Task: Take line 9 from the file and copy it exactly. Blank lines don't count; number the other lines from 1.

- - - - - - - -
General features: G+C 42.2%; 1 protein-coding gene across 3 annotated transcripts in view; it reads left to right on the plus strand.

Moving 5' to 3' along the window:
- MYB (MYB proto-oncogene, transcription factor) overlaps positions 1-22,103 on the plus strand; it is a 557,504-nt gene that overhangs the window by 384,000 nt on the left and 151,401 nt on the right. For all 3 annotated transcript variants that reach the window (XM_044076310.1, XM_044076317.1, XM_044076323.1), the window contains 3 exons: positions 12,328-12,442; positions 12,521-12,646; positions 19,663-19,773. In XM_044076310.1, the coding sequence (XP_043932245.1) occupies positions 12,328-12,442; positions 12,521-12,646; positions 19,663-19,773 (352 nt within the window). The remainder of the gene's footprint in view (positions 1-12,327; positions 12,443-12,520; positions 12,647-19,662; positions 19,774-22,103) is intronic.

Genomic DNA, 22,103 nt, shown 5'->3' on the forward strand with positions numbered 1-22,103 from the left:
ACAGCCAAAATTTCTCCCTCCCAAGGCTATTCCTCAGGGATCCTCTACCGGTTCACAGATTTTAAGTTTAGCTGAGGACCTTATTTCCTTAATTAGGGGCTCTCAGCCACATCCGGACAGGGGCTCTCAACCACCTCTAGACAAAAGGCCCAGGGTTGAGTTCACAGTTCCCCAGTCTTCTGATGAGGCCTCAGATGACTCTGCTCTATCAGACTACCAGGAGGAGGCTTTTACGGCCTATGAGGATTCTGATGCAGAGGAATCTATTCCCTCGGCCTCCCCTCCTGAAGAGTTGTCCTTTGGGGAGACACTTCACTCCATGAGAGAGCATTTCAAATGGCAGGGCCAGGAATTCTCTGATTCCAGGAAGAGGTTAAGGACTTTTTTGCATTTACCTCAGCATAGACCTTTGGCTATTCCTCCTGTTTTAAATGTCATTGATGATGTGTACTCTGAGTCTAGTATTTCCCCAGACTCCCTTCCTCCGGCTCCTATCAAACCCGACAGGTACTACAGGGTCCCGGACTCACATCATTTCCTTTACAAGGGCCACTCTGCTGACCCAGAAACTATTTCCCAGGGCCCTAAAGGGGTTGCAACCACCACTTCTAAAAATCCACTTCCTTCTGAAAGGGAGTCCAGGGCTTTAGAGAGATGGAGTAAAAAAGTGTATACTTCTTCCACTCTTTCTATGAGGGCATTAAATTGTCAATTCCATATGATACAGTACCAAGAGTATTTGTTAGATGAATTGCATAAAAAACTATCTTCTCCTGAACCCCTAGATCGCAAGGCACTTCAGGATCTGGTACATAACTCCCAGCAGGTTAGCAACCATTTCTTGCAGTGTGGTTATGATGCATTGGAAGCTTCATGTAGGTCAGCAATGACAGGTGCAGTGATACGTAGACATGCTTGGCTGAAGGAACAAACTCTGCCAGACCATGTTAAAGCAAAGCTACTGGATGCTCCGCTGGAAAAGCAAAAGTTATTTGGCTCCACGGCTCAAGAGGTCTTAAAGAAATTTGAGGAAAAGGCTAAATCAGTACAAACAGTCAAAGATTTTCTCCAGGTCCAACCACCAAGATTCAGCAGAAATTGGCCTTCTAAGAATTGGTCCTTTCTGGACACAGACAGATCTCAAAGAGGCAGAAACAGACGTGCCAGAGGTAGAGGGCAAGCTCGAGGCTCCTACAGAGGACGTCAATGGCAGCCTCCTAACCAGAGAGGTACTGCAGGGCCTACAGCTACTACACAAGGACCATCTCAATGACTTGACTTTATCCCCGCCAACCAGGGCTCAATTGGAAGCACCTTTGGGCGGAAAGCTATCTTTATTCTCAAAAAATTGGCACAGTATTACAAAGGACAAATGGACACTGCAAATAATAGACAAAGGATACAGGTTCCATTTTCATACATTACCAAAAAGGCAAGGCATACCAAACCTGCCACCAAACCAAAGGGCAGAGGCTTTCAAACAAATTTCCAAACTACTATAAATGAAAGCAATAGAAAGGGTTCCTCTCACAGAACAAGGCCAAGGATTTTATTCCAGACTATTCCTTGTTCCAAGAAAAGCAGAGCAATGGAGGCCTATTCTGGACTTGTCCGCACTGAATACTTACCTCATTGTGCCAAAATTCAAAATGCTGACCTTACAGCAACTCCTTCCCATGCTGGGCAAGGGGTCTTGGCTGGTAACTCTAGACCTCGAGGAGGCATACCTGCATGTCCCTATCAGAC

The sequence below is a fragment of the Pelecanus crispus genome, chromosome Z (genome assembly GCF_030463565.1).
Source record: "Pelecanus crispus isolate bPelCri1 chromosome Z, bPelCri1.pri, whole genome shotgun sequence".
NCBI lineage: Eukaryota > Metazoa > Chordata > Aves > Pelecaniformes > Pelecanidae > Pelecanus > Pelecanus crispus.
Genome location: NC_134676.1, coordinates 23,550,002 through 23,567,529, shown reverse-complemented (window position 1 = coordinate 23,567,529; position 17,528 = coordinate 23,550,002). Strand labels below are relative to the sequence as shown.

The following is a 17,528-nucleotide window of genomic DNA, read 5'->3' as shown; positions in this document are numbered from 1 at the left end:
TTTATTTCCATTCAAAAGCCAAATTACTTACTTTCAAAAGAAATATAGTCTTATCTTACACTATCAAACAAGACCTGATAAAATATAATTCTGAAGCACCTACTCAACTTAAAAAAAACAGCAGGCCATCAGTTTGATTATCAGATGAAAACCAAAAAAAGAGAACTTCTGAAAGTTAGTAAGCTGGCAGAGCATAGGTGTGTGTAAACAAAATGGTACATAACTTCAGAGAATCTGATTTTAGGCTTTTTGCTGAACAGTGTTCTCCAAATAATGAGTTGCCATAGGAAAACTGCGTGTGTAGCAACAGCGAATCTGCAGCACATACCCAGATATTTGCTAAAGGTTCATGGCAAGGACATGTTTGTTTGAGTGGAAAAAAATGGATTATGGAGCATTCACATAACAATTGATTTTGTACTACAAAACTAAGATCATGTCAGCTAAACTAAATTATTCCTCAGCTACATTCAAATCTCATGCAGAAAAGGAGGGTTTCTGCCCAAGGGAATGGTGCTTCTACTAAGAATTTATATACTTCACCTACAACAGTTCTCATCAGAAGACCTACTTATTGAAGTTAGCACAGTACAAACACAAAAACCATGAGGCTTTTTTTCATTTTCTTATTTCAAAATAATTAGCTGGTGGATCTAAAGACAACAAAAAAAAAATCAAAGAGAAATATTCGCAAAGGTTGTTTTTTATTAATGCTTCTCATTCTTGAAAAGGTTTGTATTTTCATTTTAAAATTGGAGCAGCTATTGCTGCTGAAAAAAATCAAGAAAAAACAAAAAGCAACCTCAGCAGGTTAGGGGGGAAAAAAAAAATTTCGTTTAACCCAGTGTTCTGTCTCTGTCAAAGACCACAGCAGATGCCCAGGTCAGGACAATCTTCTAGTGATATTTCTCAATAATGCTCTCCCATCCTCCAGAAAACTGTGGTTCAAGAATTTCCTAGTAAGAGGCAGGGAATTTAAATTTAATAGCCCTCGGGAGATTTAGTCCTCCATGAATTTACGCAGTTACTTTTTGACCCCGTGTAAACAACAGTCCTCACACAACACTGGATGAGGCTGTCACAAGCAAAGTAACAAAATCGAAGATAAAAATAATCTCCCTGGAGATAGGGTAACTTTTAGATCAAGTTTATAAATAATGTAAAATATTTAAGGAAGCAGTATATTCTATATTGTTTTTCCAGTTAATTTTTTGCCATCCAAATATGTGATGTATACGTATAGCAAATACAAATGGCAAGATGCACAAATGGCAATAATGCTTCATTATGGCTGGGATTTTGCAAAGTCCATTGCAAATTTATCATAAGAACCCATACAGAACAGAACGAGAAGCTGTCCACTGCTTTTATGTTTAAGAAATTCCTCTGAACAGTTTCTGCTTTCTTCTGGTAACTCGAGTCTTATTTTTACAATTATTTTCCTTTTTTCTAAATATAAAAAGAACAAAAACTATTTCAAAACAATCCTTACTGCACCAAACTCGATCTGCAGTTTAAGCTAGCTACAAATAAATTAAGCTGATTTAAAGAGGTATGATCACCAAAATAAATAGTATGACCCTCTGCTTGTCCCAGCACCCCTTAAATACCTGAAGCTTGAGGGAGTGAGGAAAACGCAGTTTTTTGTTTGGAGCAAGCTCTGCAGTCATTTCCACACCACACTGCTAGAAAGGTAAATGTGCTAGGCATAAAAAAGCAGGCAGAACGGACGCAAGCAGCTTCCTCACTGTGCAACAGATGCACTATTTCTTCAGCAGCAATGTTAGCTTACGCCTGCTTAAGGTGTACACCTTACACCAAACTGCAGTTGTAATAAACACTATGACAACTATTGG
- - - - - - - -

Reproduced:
Genome location: NC_134676.1, coordinates 23,550,002 through 23,567,529, shown reverse-complemented (window position 1 = coordinate 23,567,529; position 17,528 = coordinate 23,550,002). Strand labels below are relative to the sequence as shown.